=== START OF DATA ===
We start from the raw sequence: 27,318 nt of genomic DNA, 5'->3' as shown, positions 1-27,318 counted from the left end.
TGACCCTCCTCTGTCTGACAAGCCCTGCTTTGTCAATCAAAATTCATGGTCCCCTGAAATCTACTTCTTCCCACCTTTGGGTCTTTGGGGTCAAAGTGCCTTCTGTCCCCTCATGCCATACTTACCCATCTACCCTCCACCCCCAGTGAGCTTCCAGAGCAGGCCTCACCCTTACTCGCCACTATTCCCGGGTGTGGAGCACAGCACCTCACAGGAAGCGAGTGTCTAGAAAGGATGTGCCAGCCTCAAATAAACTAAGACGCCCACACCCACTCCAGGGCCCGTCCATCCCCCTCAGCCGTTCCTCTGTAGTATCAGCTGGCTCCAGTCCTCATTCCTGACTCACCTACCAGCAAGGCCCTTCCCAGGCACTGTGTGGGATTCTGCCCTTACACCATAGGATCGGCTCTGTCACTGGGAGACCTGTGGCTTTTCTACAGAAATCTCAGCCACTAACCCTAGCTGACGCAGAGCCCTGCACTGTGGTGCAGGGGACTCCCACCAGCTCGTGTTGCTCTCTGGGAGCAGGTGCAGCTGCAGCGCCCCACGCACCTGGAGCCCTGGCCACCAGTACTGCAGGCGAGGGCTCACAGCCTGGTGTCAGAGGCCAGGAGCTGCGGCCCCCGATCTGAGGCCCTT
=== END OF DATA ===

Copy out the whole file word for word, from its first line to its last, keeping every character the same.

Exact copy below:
We start from the raw sequence: 27,318 nt of genomic DNA, 5'->3' as shown, positions 1-27,318 counted from the left end.
TGACCCTCCTCTGTCTGACAAGCCCTGCTTTGTCAATCAAAATTCATGGTCCCCTGAAATCTACTTCTTCCCACCTTTGGGTCTTTGGGGTCAAAGTGCCTTCTGTCCCCTCATGCCATACTTACCCATCTACCCTCCACCCCCAGTGAGCTTCCAGAGCAGGCCTCACCCTTACTCGCCACTATTCCCGGGTGTGGAGCACAGCACCTCACAGGAAGCGAGTGTCTAGAAAGGATGTGCCAGCCTCAAATAAACTAAGACGCCCACACCCACTCCAGGGCCCGTCCATCCCCCTCAGCCGTTCCTCTGTAGTATCAGCTGGCTCCAGTCCTCATTCCTGACTCACCTACCAGCAAGGCCCTTCCCAGGCACTGTGTGGGATTCTGCCCTTACACCATAGGATCGGCTCTGTCACTGGGAGACCTGTGGCTTTTCTACAGAAATCTCAGCCACTAACCCTAGCTGACGCAGAGCCCTGCACTGTGGTGCAGGGGACTCCCACCAGCTCGTGTTGCTCTCTGGGAGCAGGTGCAGCTGCAGCGCCCCACGCACCTGGAGCCCTGGCCACCAGTACTGCAGGCGAGGGCTCACAGCCTGGTGTCAGAGGCCAGGAGCTGCGGCCCCCGATCTGAGGCCCTT